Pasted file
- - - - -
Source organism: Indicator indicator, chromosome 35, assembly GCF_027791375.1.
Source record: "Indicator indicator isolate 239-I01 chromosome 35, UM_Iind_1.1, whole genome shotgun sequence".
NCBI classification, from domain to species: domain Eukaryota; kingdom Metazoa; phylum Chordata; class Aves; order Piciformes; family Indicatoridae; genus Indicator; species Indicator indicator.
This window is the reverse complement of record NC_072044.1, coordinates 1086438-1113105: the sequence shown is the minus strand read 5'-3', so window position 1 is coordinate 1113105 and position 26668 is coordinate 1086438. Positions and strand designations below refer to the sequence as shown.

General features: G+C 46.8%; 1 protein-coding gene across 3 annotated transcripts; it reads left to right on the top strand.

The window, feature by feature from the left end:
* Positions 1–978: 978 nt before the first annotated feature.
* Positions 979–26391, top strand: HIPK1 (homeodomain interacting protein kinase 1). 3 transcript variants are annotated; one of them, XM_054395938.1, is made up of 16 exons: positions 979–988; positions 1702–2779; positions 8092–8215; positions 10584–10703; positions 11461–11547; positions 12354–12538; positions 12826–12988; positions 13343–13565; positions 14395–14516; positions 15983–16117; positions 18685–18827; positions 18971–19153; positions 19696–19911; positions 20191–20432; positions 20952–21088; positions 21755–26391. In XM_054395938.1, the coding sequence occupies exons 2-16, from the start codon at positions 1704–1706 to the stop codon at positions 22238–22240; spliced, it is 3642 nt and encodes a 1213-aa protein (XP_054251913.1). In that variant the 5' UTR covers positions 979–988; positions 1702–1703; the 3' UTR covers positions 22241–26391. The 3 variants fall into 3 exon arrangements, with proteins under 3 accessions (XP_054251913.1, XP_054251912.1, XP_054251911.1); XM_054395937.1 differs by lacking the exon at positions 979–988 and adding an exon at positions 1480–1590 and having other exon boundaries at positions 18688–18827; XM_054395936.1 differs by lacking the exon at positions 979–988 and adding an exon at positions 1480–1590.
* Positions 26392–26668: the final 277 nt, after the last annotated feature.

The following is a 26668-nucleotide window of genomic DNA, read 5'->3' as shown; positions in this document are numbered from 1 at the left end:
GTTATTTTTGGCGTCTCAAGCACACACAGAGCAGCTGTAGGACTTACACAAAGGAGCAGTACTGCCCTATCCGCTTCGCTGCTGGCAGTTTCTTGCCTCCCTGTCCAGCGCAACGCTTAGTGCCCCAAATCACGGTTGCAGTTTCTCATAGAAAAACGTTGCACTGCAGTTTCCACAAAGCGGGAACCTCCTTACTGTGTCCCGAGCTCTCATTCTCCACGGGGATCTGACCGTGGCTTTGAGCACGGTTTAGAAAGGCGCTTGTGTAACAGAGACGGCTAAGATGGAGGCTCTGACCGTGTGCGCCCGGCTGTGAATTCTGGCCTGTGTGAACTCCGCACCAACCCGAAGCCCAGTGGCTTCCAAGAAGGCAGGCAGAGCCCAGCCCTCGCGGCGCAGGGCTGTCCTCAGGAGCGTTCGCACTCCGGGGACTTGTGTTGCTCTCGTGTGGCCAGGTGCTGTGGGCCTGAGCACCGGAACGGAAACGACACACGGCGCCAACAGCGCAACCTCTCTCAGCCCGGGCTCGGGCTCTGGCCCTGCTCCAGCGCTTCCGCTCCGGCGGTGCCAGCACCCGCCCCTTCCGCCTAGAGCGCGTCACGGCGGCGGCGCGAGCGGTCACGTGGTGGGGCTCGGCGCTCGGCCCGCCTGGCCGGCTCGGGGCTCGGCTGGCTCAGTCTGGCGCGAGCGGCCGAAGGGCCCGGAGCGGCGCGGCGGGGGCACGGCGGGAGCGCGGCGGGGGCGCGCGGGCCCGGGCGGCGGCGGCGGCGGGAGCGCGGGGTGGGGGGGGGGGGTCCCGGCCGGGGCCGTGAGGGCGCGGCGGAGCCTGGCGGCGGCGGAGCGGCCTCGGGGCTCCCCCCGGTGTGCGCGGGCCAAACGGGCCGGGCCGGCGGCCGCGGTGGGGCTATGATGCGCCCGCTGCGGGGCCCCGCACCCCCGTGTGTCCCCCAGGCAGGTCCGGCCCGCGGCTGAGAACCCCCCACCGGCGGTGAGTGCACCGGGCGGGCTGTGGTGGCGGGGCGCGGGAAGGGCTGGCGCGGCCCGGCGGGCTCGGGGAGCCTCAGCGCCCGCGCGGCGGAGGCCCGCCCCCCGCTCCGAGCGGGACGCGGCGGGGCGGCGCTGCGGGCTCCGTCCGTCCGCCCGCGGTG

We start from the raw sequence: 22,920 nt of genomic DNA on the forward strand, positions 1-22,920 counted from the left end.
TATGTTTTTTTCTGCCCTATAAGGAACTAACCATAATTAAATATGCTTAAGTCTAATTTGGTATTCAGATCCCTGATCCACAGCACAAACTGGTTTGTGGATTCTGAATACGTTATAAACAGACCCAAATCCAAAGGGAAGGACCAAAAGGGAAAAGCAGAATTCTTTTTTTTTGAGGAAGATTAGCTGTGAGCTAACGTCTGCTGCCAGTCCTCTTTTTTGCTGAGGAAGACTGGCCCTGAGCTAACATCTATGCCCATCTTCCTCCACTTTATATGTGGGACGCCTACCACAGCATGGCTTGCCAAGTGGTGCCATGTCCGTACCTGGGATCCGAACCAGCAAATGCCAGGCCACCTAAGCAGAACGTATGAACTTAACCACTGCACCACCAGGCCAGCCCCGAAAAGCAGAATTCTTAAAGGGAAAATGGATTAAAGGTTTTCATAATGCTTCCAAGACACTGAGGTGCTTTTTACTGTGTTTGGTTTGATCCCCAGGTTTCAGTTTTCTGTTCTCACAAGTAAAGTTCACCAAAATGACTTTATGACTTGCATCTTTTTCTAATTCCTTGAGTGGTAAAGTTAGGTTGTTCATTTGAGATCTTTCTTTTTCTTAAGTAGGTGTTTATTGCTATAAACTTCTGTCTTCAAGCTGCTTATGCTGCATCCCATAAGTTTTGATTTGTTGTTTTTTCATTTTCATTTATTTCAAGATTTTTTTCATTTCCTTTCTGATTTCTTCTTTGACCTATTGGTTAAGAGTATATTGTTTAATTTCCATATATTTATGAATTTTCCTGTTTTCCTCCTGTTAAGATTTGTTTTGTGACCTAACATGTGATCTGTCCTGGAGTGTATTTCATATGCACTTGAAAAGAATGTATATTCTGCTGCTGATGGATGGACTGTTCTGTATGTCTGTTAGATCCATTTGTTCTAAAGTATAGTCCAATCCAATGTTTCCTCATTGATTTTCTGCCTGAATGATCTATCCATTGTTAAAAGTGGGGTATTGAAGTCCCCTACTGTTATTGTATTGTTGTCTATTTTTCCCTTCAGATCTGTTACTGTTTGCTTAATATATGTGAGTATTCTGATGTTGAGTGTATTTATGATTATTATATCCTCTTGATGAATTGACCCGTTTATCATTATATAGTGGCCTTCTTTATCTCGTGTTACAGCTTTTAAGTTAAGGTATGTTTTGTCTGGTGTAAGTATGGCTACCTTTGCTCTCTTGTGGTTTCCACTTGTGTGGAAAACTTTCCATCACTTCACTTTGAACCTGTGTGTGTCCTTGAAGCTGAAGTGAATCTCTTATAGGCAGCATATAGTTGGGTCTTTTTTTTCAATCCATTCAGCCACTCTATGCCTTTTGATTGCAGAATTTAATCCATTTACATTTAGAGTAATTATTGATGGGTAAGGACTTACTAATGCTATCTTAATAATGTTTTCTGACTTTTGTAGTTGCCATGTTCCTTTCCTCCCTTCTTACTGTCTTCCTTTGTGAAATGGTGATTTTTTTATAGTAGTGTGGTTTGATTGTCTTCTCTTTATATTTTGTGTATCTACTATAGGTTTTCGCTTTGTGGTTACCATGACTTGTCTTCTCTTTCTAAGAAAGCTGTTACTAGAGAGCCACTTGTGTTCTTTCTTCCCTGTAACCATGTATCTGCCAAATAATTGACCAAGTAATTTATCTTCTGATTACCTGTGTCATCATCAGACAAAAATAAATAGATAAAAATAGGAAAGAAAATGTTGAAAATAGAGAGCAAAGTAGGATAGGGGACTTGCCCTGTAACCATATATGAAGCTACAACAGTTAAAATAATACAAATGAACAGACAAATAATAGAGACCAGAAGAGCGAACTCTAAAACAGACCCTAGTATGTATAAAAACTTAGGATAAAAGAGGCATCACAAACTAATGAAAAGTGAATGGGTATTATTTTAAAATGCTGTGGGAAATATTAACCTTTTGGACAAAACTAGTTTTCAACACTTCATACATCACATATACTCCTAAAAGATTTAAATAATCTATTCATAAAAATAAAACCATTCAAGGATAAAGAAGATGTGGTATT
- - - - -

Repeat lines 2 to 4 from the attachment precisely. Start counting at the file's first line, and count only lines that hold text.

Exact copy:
Source record: "Indicator indicator isolate 239-I01 chromosome 35, UM_Iind_1.1, whole genome shotgun sequence".
NCBI classification, from domain to species: domain Eukaryota; kingdom Metazoa; phylum Chordata; class Aves; order Piciformes; family Indicatoridae; genus Indicator; species Indicator indicator.
This window is the reverse complement of record NC_072044.1, coordinates 1086438-1113105: the sequence shown is the minus strand read 5'-3', so window position 1 is coordinate 1113105 and position 26668 is coordinate 1086438. Positions and strand designations below refer to the sequence as shown.